The question at this point is, is it possible to do this at a reasonable cost? Following a traditional approach, it’s not, but we should emphasize the word traditional. To paraphrase G.K. Chesterton [1], maybe it isn’t that we can’t see the solution, it’s that we can’t see the real problem.

Our technological stack

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Broadly speaking, we can say that we propose a hybrid architecture based on blockchain technologies in which will use:

  1. An ERC-20 token to manage the economic value of the locations.
  2. Open source blockchain technology for our infrastructure.

Why an ERC-20 token?

ERC-20 is the de-facto standard for the definition of tokens. It’s a type of token defined in Ethereum blockchain and it is just a coincidence that it is called in this way, where ERC stands for Ethereum Request for Comment, and 20 is the number that was assigned to this request [10].

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Defining a token using this standard is a guarantee for us and for the users of GeoDB, due to the wide use of Ethereum and the existence of multiple popular services adapted to use it [11].

Nobody should be surprised by the fact that today, more than 100.000 tokens are defined as ERC-20 tokens [12].

Why open source blockchain technology?

We believe that it is unnecessary to reinvent the wheel. There are proven technological solutions with which we can provide many of the elements that are necessary for the infrastructure that we want to build.

Currently, in CoinMarketCap there are 838 coins associated with full blockchain implementations [13], and you know what? almost all of them are open source. But blockchain open source solutions do not end here. More and more companies are promoting open source projects for the development of blockchain frameworks with which it is possible to deploy adapted blockchain solutions. Have you heard about Corda [14], HyperLedger [15], BigChainDB [16], OpenChain [17] or MultiChain [18]? If you don’t know any of them, be prepared to experience the Baader-Meinhof phenomenon [19].


Deploying a smart contract to define an ERC-20 token is something extremely simple [20]. Deploying a smart contract without security problems is a bit more complicated [21]. Before using smart contracts in Ethereum it’s necessary to consider two critical points:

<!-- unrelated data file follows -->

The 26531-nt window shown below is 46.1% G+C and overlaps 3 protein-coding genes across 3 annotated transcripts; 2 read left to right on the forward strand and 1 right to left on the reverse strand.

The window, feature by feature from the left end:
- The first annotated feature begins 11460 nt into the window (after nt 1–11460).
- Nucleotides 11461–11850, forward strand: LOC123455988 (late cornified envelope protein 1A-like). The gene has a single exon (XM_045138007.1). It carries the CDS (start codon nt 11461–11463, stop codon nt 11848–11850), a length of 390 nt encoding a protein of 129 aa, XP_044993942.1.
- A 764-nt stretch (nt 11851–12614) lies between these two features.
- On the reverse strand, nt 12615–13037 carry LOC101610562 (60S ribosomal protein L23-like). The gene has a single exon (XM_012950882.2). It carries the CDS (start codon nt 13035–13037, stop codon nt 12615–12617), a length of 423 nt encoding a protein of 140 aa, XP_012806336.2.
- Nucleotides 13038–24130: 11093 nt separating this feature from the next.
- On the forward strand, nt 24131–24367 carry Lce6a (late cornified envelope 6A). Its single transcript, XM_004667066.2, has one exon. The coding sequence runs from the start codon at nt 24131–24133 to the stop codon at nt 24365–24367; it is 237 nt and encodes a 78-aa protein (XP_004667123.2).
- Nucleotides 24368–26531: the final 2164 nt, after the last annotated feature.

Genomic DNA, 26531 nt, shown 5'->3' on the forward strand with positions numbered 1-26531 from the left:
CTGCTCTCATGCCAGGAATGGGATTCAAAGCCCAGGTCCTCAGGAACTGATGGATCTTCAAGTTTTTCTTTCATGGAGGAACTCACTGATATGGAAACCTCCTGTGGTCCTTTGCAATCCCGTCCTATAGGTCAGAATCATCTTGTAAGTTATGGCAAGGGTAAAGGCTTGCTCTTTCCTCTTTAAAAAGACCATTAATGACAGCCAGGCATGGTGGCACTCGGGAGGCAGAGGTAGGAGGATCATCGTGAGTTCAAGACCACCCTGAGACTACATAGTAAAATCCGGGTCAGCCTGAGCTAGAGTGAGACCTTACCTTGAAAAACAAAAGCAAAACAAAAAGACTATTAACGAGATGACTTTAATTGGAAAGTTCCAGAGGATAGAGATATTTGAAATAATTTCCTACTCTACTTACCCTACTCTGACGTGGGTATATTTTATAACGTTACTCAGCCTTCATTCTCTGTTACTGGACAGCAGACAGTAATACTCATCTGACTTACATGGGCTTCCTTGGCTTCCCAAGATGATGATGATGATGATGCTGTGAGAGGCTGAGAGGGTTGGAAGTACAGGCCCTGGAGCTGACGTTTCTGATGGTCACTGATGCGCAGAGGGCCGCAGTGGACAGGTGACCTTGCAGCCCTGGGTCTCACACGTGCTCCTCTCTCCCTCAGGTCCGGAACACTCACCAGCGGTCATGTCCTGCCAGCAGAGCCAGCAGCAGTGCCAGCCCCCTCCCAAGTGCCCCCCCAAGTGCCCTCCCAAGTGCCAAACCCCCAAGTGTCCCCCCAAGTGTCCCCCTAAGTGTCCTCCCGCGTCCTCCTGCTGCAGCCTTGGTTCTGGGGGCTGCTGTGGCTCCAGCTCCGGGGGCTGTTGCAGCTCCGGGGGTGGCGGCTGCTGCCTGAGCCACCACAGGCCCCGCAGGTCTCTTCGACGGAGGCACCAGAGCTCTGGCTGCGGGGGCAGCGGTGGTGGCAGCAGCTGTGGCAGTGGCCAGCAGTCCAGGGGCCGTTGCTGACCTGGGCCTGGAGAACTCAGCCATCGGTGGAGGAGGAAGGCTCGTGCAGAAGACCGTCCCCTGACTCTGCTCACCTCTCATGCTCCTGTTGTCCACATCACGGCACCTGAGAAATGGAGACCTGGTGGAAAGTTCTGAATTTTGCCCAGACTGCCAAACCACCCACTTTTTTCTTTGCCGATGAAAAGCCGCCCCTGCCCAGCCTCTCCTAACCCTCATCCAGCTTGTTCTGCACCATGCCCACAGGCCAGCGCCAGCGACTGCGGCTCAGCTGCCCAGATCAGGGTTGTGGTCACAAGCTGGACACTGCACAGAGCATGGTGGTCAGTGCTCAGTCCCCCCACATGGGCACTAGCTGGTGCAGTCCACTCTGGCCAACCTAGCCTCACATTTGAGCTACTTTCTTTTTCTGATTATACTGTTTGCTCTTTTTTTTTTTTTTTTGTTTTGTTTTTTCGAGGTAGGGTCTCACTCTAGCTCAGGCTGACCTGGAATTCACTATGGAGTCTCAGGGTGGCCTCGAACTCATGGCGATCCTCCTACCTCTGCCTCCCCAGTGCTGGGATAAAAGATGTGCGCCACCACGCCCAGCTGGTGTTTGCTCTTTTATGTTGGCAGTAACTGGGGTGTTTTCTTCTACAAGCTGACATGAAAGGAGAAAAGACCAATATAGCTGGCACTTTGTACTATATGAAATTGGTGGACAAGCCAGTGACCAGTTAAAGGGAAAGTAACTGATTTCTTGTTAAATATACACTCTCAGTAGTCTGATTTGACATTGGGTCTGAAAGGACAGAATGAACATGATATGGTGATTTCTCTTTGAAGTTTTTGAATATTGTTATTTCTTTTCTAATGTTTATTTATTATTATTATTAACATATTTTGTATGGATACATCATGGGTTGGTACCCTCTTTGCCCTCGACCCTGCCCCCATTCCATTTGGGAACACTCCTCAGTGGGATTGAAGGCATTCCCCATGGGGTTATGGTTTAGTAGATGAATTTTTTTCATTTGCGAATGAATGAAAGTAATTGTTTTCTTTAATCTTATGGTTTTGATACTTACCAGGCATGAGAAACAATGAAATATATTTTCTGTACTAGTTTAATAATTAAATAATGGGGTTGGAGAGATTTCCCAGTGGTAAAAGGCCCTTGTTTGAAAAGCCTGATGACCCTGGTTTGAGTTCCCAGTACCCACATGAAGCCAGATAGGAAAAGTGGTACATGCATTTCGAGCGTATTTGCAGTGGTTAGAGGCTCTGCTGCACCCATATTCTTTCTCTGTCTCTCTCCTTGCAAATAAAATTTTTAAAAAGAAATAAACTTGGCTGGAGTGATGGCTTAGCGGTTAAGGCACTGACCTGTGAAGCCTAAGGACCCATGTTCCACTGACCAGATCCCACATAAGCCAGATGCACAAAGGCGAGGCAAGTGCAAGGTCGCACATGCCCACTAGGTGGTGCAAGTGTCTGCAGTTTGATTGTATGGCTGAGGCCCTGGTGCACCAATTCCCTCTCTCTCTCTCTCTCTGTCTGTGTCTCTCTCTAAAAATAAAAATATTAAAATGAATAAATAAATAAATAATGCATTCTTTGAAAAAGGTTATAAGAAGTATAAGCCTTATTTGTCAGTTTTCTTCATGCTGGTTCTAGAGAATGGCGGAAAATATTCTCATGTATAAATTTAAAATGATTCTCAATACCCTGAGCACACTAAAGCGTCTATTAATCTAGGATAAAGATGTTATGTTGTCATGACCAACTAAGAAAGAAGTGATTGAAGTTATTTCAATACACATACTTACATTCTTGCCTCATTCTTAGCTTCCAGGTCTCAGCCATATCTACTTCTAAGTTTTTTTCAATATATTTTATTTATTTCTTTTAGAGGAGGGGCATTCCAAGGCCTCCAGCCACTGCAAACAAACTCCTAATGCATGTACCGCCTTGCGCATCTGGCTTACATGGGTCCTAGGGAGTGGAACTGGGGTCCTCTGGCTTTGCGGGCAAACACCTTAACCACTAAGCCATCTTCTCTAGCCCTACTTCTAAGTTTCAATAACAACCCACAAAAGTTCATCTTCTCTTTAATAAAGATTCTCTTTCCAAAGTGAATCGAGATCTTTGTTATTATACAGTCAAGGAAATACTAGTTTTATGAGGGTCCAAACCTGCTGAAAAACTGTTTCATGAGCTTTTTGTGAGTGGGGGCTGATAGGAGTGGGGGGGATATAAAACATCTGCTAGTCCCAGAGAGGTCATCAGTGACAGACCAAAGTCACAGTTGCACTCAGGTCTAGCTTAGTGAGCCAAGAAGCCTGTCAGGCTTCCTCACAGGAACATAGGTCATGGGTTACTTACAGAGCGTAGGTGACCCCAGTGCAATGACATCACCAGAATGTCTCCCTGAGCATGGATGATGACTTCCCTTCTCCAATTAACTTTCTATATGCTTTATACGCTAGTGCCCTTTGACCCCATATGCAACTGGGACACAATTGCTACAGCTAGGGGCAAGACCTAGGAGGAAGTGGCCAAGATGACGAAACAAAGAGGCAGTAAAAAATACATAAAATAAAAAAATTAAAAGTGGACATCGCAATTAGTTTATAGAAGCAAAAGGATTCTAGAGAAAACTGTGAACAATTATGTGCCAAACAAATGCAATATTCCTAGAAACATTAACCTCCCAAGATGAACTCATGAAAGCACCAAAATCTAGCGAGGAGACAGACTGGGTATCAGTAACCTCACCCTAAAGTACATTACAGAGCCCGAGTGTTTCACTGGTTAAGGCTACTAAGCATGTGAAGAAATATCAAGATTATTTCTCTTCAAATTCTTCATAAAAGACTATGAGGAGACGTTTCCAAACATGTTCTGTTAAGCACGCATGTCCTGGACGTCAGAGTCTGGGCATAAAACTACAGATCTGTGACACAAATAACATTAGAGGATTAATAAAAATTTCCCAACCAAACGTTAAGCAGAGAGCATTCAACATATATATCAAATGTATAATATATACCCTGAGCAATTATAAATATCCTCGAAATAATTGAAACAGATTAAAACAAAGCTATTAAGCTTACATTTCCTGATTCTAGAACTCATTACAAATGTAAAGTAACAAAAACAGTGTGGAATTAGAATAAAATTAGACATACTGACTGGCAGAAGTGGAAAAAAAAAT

1. Writing in ethereum is, and always will be, expensive. The storage space in a blockchain like this should be considered as a precious resource, so it’s necessary to establish high prices so that it isn’t wasted.
  2. The code is law. Once a smart contract has been deployed it can not be modified. You can only modify the behavior of a deployed smart contract if you’ve developed it to allow the desired change. Obviously, any poorly designed mechanism opens a security gap that can be exploited by third parties and no one can stop them [22].

One of the main characteristics of ethereum smart contracts is that they do not allow the execution of non-deterministic code. Among many other things, this implies that only information that exists in ethereum can be used when they’re executed.

Taking into consideration the above and focusing on our proposal, the scenario sets as follows:

  1. We use an ERC-20 token that makes it possible to fairly reward the participants.
  2. The rewards are assigned based on the participation in the GeoDB big data ledger.
  3. To assign the rewards in ethereum, it’s necessary to transfer the necessary information from the GeoDB ledger to ethereum blockchain. For this it’s necessary to consider that:
    • Ethereum storage is expensive, so the amount of data to write must be minimal.
    • The transaction that triggers the reward assignment must be secure. Otherwise, anyone (users, nodes or any others), could request reward without being worthy of it.

How can we combine all this? Our approach is to use a paradigm that we call request-approval-justice.